Many people believe they can start an endurance program e.g training for a half marathon, marathon, triathlon, and watch the pounds melt away. Unfortunately this causes frustration and leads to lack of follow through for what could be a healthy, fitness regimen. Endurance training and weight loss should be two separate goals. If an athlete embarks on a plan to increase endurance for a goal event trying to create a calorie deficit which is required for weight loss, may affect the success of the plan. A few pounds will most likely be lost especially if the person is new to endurance training but significant weight loss is a goal with only failure as the outcome.
To lose body fat, one must create a calorie deficit and this is done by eating fewer calories and/or exercising to burn more calories throughout the day. The challenge is when we add exercise and begin burning more calories the body wants to compensate and as a result we feel hungry. If our diet is restricted at this point, we will suffer from food cravings. A no win situation.
High intensity exercise requires mostly carbohydrates which will quickly enter the bloodstream and help fatigued muscles continue working. There are two components which fuel endurance over the long run: carbohydrates and fat. Carbohydrates are easy for the body to access and use. The draw back is that the human body can only store a limited number of carbohydrates over a specific period of time. Fats take longer to process but are present in even the thinnest of athletes. Through long term endurance training, the athlete teaches the body to use fat more efficiently for endurance events. When working out at an easier intensity e.g. long slow run, the body will burn a higher percentage of fat. If working out at a high intensity, e.g. short 1 mile sprints, the body will look for immediate fuel by way of carbohydrates. Depending on age, heart rate between the rates of 105 and 134 beats per minute, represent the fat burning zone. Working out near the top of that zone is best to burn more calories over all. Source: Dan Carey, PhD at University of St. Thomas in Minnesota.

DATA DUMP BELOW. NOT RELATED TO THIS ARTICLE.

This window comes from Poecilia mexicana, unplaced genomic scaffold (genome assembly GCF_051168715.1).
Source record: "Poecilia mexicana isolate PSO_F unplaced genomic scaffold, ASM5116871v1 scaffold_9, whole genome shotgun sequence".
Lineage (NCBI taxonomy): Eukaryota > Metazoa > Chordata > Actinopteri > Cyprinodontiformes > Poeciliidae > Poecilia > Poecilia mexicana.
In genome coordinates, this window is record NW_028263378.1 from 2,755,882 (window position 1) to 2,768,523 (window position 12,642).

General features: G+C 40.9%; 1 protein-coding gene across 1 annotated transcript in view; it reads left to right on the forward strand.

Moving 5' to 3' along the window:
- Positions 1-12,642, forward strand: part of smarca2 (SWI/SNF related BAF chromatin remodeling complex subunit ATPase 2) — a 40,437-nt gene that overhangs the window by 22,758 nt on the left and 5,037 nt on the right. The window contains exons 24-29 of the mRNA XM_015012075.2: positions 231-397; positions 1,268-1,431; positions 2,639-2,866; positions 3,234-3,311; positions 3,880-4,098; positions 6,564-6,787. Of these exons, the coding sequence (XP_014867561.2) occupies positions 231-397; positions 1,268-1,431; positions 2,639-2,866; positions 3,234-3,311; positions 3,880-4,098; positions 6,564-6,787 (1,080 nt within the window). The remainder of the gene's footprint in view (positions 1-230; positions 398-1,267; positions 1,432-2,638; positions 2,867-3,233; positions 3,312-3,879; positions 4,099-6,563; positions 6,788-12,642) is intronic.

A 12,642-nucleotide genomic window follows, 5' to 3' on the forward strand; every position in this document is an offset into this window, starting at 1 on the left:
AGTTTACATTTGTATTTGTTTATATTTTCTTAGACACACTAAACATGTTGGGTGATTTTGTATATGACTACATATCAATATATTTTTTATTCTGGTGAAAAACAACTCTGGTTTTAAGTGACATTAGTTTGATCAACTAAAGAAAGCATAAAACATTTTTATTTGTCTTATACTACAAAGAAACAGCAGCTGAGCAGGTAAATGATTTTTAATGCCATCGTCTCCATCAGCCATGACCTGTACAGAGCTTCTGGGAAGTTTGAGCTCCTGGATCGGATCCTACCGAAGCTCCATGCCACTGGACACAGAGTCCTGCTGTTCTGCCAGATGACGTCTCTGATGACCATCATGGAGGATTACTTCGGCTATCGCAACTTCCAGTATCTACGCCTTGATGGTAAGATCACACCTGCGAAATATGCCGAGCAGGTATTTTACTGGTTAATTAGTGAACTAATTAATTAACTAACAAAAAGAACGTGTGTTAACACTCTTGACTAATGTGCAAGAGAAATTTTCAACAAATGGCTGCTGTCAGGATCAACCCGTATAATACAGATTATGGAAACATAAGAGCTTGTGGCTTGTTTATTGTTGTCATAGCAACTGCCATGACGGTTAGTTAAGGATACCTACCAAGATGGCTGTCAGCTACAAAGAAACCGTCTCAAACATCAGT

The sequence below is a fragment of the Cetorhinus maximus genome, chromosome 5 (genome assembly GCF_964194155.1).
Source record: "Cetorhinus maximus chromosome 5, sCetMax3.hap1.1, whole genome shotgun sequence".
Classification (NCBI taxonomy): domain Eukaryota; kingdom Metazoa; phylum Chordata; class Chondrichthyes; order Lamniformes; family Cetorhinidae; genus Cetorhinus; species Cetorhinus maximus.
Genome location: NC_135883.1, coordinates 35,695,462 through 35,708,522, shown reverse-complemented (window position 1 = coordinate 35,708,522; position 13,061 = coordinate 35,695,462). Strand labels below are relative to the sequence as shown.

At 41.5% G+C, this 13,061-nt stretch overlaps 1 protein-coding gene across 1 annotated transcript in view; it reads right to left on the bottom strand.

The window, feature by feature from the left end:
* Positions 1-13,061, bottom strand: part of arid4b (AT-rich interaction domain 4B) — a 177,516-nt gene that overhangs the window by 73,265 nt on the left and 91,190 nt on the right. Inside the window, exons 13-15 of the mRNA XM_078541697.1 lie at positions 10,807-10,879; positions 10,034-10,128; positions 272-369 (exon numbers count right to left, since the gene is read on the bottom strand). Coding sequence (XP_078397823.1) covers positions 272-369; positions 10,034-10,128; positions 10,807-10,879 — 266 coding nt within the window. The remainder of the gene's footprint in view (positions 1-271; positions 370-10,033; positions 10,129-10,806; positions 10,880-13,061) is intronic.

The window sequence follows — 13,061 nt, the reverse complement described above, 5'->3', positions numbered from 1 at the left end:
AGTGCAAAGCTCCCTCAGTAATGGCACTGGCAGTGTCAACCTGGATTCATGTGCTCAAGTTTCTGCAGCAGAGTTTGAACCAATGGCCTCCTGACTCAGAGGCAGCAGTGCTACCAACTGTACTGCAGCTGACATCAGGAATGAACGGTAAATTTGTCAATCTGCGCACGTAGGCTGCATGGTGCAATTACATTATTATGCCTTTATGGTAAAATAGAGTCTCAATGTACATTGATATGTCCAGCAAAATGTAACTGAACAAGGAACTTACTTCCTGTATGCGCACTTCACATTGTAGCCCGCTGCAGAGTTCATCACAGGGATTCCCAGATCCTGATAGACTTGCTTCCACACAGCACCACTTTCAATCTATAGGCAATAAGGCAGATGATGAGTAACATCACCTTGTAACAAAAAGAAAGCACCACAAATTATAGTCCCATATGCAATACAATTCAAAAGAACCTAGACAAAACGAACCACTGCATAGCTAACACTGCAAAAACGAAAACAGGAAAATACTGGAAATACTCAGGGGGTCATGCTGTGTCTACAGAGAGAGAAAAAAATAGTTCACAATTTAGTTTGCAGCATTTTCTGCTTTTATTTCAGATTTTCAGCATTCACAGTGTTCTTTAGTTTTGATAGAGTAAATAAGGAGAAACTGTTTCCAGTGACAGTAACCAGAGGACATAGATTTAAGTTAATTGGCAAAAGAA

The two goals need to be separated. Either exercise for endurance fitness or reduction in weight. If the first goal of exercise is to decrease weight it is less likely to be enjoyable. We all know that when something isn't enjoyable, the chances of continuing are slim to none. There is no return on investment. Instead, direct attention to the endurance goal and accomplishing something never accomplished before. With this end in mind, attention should be taken to nutritional calorie intake, meaning everything eaten should in some way benefit the endurance goal.
A couple of tricks:
Happy memories lead to more happy memories: When eating healthy alternatives like fruits instead of donuts, make sure the time, place, and over all experience is positive. Positive memory recall will lead to enjoying those same items later. Source: Reader's Digest "7 Factors That Trick Your Taste Buds" by Amber Williams.
Don't Skip Breakfast: This really NEVER gets old. If you miss the morning meal after fasting all night "Break- FAST", it has an affect on blood sugar. When we get into the habit of eating breakfast, blood sugar is stabilized throughout the morning which will reduce the chance of unhealthy food cravings. The first meal of the day should include healthy carbohydrates, fats and protein. Examples: 1 cup of plain Greek yogurt mixed with fruit and nuts (or seeds). 1/2 cup cooked oatmeal with a piece of fruit and a boiled egg. Warning! A breakfast of a New York Style bagel (packing, very often, 400 plus calories) and orange juice will do nothing except spike blood sugar leading to a desire for more sugar a couple of hours later. Can't give up your bagel? OR, maybe you want that bagel to fuel your long run? Depending on your size, eat half a large bagel spread with 1/2 tablespoon natural peanut butter, 1/2 a banana, washed down with 6 oz 1% or 2% milk (or soy/almond/rice milk).
Exercise leads to a fitter you and when embarked on in the correct manner, your body will find it's own healthy plateau by way of weight and endurance. Toast that with a glass of chocolate milk and ENJOY!